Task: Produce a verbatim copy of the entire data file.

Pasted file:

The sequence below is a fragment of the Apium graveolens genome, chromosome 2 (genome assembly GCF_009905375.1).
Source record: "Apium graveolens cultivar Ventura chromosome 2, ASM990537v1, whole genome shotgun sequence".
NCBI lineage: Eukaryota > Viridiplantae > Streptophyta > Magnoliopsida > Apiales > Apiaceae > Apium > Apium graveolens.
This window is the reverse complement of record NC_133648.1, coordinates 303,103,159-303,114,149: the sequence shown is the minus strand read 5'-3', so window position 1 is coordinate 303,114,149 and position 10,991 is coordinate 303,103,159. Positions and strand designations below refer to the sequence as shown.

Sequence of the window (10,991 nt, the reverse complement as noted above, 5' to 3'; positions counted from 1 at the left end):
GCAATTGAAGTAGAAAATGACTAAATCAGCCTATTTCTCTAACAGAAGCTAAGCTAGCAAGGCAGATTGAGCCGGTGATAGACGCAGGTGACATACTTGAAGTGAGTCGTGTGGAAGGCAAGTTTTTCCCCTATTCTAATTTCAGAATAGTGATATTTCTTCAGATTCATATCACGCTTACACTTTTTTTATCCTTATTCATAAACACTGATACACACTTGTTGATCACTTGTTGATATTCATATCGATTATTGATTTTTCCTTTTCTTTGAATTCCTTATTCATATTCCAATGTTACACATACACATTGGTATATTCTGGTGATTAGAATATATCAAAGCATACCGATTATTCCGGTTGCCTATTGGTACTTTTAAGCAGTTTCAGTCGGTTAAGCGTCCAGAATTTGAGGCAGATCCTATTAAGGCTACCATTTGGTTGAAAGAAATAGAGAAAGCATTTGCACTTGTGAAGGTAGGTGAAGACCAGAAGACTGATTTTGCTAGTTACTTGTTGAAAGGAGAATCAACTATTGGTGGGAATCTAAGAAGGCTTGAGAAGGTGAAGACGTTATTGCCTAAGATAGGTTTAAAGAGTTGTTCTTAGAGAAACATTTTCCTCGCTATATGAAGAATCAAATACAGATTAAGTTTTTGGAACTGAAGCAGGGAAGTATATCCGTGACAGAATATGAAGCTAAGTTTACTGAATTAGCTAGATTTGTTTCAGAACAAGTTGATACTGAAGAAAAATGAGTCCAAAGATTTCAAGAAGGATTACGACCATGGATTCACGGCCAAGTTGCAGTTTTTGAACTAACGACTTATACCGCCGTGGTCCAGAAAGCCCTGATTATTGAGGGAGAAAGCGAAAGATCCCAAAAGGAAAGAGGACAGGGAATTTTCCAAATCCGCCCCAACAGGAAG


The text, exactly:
The sequence below is a fragment of the Apium graveolens genome, chromosome 2 (genome assembly GCF_009905375.1).
Source record: "Apium graveolens cultivar Ventura chromosome 2, ASM990537v1, whole genome shotgun sequence".
NCBI lineage: Eukaryota > Viridiplantae > Streptophyta > Magnoliopsida > Apiales > Apiaceae > Apium > Apium graveolens.
This window is the reverse complement of record NC_133648.1, coordinates 303,103,159-303,114,149: the sequence shown is the minus strand read 5'-3', so window position 1 is coordinate 303,114,149 and position 10,991 is coordinate 303,103,159. Positions and strand designations below refer to the sequence as shown.

Sequence of the window (10,991 nt, the reverse complement as noted above, 5' to 3'; positions counted from 1 at the left end):
GCAATTGAAGTAGAAAATGACTAAATCAGCCTATTTCTCTAACAGAAGCTAAGCTAGCAAGGCAGATTGAGCCGGTGATAGACGCAGGTGACATACTTGAAGTGAGTCGTGTGGAAGGCAAGTTTTTCCCCTATTCTAATTTCAGAATAGTGATATTTCTTCAGATTCATATCACGCTTACACTTTTTTTATCCTTATTCATAAACACTGATACACACTTGTTGATCACTTGTTGATATTCATATCGATTATTGATTTTTCCTTTTCTTTGAATTCCTTATTCATATTCCAATGTTACACATACACATTGGTATATTCTGGTGATTAGAATATATCAAAGCATACCGATTATTCCGGTTGCCTATTGGTACTTTTAAGCAGTTTCAGTCGGTTAAGCGTCCAGAATTTGAGGCAGATCCTATTAAGGCTACCATTTGGTTGAAAGAAATAGAGAAAGCATTTGCACTTGTGAAGGTAGGTGAAGACCAGAAGACTGATTTTGCTAGTTACTTGTTGAAAGGAGAATCAACTATTGGTGGGAATCTAAGAAGGCTTGAGAAGGTGAAGACGTTATTGCCTAAGATAGGTTTAAAGAGTTGTTCTTAGAGAAACATTTTCCTCGCTATATGAAGAATCAAATACAGATTAAGTTTTTGGAACTGAAGCAGGGAAGTATATCCGTGACAGAATATGAAGCTAAGTTTACTGAATTAGCTAGATTTGTTTCAGAACAAGTTGATACTGAAGAAAAATGAGTCCAAAGATTTCAAGAAGGATTACGACCATGGATTCACGGCCAAGTTGCAGTTTTTGAACTAACGACTTATACCGCCGTGGTCCAGAAAGCCCTGATTATTGAGGGAGAAAGCGAAAGATCCCAAAAGGAAAGAGGACAGGGAATTTTCCAAATCCGCCCCAACAGGAAG